Paying homage to the Cars, Weezer asked Ric Ocasek (for you kids out there, Ocasek was the lead singer for the Cars) to produce its album. “It was as simple as sending him a tape and him liking it,” Bell says. Bell and the group’s bassist, Matt Sharp, were even able to pass the Cars pop quiz I gave them. They named all four members of the band, including the drummer.

The band also allows pop culture to manifest itself into the lyrics. Throughout the self-titled debut, references are made to surfing, Buddy Holly, Mary Tyler Moore, Ace Frehley, Peter Criss and the Dungeon Master’s Guide from the role-playing fantasy game that was a rage in the mid-80s, Dungeons and Dragons.

“One of the major fantasies you can have is playing Dungeons and Dragons and, like, you’re this different person battling monsters,” Bell explains. “I’m sure the lyrics to ‘In the Garage’ (written by vocalist/guitarist Rivers Cuomo) had something to do with going completely with your imagination and then having this fantasy that you’re going to be a rock start playing in the garage with Quiet Riot posters hanging on the wall.”

The fantasy may have become reality for the members of Weezer, as the inside cover of the band’s disc reveals a rehearsal room with a poster of Kevin Dubrow and Carlos Cavazo (Quiet Riot’s singer and guitarist, respectively) tacked above the equipment. Hidden behind an amp in the photo is a large poster/tapestry of Judas Priest’s British Steel cover.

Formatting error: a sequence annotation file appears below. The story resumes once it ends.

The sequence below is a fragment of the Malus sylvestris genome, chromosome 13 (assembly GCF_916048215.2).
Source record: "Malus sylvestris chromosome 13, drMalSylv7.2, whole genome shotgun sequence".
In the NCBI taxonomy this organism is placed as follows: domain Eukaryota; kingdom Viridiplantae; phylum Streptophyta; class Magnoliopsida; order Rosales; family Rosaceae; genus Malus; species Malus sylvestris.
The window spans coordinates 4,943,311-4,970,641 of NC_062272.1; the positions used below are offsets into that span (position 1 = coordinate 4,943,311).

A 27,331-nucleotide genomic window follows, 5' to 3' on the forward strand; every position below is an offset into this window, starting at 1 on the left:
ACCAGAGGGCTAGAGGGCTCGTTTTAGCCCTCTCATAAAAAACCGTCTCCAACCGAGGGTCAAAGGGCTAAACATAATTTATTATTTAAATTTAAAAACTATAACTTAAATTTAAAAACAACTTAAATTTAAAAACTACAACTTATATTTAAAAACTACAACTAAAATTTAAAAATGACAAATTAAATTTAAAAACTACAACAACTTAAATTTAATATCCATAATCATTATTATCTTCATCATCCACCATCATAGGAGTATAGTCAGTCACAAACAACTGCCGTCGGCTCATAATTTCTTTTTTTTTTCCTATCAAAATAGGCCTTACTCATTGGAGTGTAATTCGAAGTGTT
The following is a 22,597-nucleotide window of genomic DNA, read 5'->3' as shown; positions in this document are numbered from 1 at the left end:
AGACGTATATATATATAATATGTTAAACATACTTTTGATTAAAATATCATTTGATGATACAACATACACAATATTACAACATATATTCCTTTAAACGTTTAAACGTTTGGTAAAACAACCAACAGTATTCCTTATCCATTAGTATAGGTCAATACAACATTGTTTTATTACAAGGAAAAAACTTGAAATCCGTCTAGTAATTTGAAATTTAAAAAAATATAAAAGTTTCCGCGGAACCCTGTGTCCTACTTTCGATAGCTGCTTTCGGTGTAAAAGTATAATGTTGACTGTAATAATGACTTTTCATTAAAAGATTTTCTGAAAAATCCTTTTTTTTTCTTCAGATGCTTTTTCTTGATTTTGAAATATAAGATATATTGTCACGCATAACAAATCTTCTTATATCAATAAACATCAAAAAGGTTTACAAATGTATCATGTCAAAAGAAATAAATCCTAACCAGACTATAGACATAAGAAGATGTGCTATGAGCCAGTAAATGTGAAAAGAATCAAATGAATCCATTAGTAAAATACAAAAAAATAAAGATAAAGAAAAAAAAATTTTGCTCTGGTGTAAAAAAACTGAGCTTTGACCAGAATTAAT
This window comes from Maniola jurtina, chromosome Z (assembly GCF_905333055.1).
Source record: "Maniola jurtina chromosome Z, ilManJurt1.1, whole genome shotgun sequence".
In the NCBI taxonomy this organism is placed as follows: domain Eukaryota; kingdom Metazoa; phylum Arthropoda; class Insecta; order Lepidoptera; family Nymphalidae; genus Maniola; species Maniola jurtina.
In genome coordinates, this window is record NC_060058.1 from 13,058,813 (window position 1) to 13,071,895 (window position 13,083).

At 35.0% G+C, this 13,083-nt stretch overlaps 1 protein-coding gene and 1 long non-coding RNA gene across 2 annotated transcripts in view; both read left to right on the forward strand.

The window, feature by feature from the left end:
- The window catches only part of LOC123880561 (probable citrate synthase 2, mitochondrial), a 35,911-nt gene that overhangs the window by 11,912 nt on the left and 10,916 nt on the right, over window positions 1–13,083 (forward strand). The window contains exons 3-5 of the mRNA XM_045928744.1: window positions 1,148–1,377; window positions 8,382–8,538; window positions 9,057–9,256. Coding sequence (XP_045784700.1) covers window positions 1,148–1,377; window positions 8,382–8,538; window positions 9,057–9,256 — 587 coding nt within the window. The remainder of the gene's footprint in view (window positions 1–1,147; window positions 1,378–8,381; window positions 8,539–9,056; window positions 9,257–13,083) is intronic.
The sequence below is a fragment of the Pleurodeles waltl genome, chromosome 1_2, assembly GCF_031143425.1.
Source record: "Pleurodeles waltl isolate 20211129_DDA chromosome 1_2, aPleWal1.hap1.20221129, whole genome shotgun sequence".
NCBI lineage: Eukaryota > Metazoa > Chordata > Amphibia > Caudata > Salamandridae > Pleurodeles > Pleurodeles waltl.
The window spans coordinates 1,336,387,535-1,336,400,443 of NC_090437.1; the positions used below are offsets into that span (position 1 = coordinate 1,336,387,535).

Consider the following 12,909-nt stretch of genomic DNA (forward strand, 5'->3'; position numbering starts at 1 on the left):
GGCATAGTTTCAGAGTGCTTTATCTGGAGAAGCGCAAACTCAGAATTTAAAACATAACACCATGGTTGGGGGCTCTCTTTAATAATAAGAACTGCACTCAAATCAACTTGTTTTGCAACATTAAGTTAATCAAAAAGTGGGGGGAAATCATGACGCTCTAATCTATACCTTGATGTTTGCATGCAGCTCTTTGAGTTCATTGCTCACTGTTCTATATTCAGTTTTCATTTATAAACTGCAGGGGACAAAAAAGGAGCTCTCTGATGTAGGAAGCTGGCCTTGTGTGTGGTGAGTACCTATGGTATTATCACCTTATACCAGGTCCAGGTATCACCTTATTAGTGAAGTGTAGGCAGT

“We asked some kids – our fan base is really young – at this radio promotional show … we were like, ‘Whoever can name the bands in our album cover will get free tickets to a show,” Bell says.

“They thought the picture of Quiet Riot was the Clash! ‘It, uh, Pavement …’,” Sharps adds.

Both Bell and Sharp admit that they never expected to perform in front of thousands of screaming fans, especially after some of the early Weezer shows.

“The worst show was in Portland, Oregon. We played after Rollerball – The Move. After seeing that movie, I was frightened,” Bell says. “People in Portland were not there to see us. By the time we went on, there were 10 people left. By the time we were done, there were two.”

This pales in comparison to a recent free radio promotion show Weezer performed at in New Jersey.

“They say there was 10,000 people there!” Bell says.

“I didn’t see 10,000 people there!” Sharp comments.

“There was maybe 3,000,” Bell admits. “Somebody said there was 10,000 people in the area, but that must have been the whole city – people in their houses … We were told that we were playing in a baseball stadium. We got there, and it was right outside the stadium – in the stadium parking lot.”

And in a scene straight out of the Beatles’ Help, “The kids were just screaming ‘Weezer!’,” Bell says. “People were mobbing us, all these little girls and boys.” I bet Paul, George, Ringo and John could relate.

(In case you were wondering: David Robinson was the Cars’ drummer)